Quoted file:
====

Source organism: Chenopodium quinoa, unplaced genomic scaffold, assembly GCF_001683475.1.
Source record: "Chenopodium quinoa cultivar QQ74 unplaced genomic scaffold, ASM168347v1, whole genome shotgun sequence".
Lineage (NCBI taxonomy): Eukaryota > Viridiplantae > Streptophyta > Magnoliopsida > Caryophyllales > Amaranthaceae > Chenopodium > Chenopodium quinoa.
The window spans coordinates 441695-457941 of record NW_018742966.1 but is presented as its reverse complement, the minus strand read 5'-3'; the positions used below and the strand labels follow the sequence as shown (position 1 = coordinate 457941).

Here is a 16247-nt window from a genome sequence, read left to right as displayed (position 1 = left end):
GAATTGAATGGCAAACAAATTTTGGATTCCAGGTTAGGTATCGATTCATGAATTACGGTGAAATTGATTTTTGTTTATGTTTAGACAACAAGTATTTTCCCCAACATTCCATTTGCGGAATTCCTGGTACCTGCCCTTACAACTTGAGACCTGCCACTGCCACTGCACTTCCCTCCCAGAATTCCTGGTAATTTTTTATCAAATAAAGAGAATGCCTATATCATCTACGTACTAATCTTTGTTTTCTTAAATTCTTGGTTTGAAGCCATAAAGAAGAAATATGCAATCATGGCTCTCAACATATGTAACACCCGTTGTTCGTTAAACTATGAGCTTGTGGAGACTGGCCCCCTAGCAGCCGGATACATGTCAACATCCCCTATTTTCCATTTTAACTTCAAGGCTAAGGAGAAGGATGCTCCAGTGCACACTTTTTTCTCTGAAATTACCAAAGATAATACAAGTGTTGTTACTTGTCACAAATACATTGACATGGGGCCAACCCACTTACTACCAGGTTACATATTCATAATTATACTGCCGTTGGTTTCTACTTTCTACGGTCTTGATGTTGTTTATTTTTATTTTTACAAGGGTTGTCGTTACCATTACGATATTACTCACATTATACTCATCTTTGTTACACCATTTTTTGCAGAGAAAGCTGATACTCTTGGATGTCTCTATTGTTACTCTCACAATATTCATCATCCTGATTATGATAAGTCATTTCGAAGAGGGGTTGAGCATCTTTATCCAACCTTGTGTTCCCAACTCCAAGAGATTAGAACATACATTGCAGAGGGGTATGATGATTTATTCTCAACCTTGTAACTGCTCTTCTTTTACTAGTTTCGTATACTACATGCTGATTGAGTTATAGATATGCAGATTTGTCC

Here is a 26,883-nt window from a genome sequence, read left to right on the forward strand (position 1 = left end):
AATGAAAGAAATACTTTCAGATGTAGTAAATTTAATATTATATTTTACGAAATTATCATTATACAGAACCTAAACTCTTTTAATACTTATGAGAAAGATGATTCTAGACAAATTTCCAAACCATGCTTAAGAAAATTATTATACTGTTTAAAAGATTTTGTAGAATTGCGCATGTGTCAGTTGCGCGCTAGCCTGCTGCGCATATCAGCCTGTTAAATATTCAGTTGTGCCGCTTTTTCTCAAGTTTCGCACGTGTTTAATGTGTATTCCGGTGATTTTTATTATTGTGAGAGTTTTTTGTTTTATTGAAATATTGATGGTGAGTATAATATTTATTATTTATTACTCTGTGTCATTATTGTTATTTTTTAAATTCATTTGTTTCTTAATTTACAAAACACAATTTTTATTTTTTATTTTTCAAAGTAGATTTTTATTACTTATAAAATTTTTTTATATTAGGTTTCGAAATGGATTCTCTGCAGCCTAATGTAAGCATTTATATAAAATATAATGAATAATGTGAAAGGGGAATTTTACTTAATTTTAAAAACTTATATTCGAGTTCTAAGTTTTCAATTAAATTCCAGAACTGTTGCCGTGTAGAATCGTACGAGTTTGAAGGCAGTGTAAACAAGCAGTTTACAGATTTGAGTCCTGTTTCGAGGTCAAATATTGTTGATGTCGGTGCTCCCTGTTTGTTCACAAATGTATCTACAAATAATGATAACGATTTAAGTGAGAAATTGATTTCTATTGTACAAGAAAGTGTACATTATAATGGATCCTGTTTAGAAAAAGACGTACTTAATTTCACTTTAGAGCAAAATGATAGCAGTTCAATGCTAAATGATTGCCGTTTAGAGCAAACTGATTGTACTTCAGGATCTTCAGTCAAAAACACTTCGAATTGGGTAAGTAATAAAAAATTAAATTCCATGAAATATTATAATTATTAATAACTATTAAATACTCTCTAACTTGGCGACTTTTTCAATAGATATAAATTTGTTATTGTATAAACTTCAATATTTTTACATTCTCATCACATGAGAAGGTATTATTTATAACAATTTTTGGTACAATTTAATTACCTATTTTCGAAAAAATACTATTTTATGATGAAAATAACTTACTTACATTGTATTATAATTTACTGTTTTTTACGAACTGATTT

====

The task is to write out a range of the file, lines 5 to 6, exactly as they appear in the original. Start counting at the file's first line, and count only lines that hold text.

Here is a 16247-nt window from a genome sequence, read left to right as displayed (position 1 = left end):
GAATTGAATGGCAAACAAATTTTGGATTCCAGGTTAGGTATCGATTCATGAATTACGGTGAAATTGATTTTTGTTTATGTTTAGACAACAAGTATTTTCCCCAACATTCCATTTGCGGAATTCCTGGTACCTGCCCTTACAACTTGAGACCTGCCACTGCCACTGCACTTCCCTCCCAGAATTCCTGGTAATTTTTTATCAAATAAAGAGAATGCCTATATCATCTACGTACTAATCTTTGTTTTCTTAAATTCTTGGTTTGAAGCCATAAAGAAGAAATATGCAATCATGGCTCTCAACATATGTAACACCCGTTGTTCGTTAAACTATGAGCTTGTGGAGACTGGCCCCCTAGCAGCCGGATACATGTCAACATCCCCTATTTTCCATTTTAACTTCAAGGCTAAGGAGAAGGATGCTCCAGTGCACACTTTTTTCTCTGAAATTACCAAAGATAATACAAGTGTTGTTACTTGTCACAAATACATTGACATGGGGCCAACCCACTTACTACCAGGTTACATATTCATAATTATACTGCCGTTGGTTTCTACTTTCTACGGTCTTGATGTTGTTTATTTTTATTTTTACAAGGGTTGTCGTTACCATTACGATATTACTCACATTATACTCATCTTTGTTACACCATTTTTTGCAGAGAAAGCTGATACTCTTGGATGTCTCTATTGTTACTCTCACAATATTCATCATCCTGATTATGATAAGTCATTTCGAAGAGGGGTTGAGCATCTTTATCCAACCTTGTGTTCCCAACTCCAAGAGATTAGAACATACATTGCAGAGGGGTATGATGATTTATTCTCAACCTTGTAACTGCTCTTCTTTTACTAGTTTCGTATACTACATGCTGATTGAGTTATAGATATGCAGATTTGTCC